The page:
Behaviour Change

PROPAGANDA FOR CHANGE is a project created by the students of Behaviour Change (ps359) and Professor Thomas Hills at the Psychology Department of the University of Warwick. This work was supported by funding from Warwick's Institute for Advanced Teaching and Learning.

Monday, March 10, 2014

A Guide to Haggling


Negotiation involves finding the best outcome within the zone of possible agreement between each party’s reservation prices. This clip from The Big Bang Theory demonstrates a haggling scenario between a shop assistant and two friends, one who is very level headed in comparison to the other who evidently wants the item, and makes no attempt at hiding this. The techniques demonstrated in this scenario are examples of some of the negotiation traits outlined by Gates (2011):
1.       Nerve
The buyer maintains his nerve and remains calm, enabling him to handle the situation, respond appropriately and adopt a challenging position. This is evident from his faked indifference towards the product and his comment: “it’s okay I guess”.
2.       Self-discipline
The buyer keeps his behaviour separate from his emotions; ensuring he does not reveal how he really feels about the offers that are proposed to him. For example, after hearing the price of the product, he acts as though it is a lot more expensive than he would be willing to pay.
3.       Tenacity
The buyer is persistent and tests the seller’s resolve. When he is told the original price, which acts as an anchor, he immediately tries to discount this and subsequently makes a number of propositions, testing the zone of possible agreement.
4.       Assertiveness
The buyer is portraying himself as confident and in control of the situation and in being charge of the proposals, he is gaining respect.
5.       Instinct
The buyer reads the situation rationally, evaluating the motives and behaviour of the seller. He does not only consider the price aspect but also the availability of alternative methods to acquire the item.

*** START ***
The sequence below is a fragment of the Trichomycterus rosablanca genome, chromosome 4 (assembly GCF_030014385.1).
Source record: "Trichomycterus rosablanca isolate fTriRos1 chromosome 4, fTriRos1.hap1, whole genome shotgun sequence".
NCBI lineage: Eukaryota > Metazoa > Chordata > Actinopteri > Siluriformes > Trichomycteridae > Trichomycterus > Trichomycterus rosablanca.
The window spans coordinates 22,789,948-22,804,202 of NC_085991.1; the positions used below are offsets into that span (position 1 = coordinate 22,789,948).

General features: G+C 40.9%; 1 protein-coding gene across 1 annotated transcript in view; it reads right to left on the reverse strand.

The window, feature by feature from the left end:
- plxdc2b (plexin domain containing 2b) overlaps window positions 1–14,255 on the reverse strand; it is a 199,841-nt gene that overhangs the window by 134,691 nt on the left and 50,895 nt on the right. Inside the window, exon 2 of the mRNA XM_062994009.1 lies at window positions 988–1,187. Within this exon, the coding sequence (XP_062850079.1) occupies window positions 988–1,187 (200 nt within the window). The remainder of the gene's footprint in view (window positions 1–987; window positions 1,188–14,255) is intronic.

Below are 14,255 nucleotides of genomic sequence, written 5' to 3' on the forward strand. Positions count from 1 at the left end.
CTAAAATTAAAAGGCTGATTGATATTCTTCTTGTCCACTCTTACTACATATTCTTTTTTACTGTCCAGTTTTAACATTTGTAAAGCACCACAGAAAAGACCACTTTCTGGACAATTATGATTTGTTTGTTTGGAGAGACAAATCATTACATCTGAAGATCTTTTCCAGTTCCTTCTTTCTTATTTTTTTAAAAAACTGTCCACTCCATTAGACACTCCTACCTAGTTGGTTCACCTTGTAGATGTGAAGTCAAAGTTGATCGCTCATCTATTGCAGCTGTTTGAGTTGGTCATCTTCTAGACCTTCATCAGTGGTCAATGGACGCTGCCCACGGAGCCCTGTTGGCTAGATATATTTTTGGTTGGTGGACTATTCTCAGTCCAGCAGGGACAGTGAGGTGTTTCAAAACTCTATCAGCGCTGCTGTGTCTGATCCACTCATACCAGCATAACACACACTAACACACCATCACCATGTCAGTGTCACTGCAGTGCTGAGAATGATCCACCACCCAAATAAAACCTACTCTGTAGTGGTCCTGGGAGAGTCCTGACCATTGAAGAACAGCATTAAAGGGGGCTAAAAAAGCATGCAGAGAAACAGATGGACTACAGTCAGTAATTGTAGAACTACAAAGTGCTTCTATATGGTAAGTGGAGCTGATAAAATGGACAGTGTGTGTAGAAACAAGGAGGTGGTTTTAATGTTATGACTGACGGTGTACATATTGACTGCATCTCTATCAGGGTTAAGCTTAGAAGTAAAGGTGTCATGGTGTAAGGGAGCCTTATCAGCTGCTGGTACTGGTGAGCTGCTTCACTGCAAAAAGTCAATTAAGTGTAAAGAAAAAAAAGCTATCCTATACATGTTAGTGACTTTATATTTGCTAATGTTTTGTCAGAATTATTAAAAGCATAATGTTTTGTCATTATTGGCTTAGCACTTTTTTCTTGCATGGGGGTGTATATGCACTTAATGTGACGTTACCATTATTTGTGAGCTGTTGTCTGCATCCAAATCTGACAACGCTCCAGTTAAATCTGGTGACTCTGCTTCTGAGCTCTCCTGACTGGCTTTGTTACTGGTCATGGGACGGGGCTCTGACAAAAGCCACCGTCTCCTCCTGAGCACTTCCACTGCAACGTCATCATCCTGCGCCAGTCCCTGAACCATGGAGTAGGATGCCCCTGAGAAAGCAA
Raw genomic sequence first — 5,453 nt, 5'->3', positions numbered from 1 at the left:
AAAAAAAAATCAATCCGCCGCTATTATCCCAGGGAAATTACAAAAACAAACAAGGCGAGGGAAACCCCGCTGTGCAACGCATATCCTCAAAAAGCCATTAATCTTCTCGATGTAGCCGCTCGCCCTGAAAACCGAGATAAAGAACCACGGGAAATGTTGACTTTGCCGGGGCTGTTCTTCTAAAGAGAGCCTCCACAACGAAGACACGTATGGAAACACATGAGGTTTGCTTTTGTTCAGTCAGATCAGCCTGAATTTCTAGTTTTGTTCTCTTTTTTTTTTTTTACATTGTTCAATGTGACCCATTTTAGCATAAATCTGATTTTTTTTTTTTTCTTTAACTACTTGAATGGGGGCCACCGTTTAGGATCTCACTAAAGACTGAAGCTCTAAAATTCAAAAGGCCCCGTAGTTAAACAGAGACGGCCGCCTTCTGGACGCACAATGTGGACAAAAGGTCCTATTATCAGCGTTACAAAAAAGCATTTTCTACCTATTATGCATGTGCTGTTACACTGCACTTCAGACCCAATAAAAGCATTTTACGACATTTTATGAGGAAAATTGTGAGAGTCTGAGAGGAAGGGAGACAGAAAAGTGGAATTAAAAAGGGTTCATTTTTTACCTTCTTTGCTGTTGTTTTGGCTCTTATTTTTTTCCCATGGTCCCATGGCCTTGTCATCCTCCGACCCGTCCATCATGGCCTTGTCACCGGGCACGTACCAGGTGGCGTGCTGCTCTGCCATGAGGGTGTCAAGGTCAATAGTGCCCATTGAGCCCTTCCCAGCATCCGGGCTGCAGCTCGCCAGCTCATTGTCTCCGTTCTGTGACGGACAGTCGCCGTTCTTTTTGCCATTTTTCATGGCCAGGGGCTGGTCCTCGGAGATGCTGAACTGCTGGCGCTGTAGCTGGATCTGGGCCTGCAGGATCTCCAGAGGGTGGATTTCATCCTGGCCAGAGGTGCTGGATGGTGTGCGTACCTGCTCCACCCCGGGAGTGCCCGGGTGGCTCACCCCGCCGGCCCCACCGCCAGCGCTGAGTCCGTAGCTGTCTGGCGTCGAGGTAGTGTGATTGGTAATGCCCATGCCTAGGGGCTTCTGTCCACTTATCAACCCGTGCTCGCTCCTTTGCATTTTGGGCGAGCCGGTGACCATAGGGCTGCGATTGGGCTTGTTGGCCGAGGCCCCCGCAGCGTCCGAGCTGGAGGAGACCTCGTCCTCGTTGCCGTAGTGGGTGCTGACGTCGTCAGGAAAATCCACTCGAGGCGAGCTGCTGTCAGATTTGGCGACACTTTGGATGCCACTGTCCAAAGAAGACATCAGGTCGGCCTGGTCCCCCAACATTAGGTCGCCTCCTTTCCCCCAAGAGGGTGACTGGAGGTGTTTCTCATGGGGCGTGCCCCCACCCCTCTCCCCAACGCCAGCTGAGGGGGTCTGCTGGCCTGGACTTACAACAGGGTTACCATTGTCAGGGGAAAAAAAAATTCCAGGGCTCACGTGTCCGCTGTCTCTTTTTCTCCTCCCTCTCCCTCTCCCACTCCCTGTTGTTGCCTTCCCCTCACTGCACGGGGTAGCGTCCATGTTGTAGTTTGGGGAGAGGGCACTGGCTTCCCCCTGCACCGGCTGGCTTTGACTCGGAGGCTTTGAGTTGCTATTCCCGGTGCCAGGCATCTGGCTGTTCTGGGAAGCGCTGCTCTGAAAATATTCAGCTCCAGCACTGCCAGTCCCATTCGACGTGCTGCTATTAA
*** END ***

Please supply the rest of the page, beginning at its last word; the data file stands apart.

6.       Caution
The buyer takes his time assessing the situation. He attempts to stop his friend showing how much he wants the product by telling him to “slow down”. Additionally, he does not say much and tries to stop his friend from saying too much. In doing so, the shop assistant has to do the work, increasing the likelihood of him making a concession.
7.       Curiosity
By questioning the seller, the buyer acquires power in the form of a deeper understanding of the situation. He begins by indifferently asking “how much do you want for it?” and subsequently gets more persistent, asking “can you do any better?”. The responses given create issues for trade as the shop assistant is less likely to keep information from the buyer.
8.       Numerical reasoning
The buyer takes a logical approach to the propositions, assessing risks and benefits. He is not fooled by the apparent limited availability and continues to keep a level head.
9.       Creativity
The buyer considers and evaluates factors adding value. In the scenario demonstrated in the clip, he assesses the likelihood of acquiring another after being told it is limited edition.
10.   Humility
The negotiator attempts to create a mutually beneficial relationship. He wants to purchase the item and in doing so will be giving the shop assistant what he wants.
From the other perspective, the shop assistant is attempting to create a perceived friendship, telling the customers that he is offering them friend’s rates. Research has shown that we are more likely to comply with people we like (Frenzen & Davis, 1990), and this has been taken advantage of in this situation.

References.

Frenzen, J. K., & Davis, H. L. (1990). Purchasing behavior in embedded markets. Journal of Consumer Research, 17, 1-12.


Gates, S. (2011). The negotiation book: your definitive guide to successful negotiating. Wiley: Chichester.

Lizzie Hills

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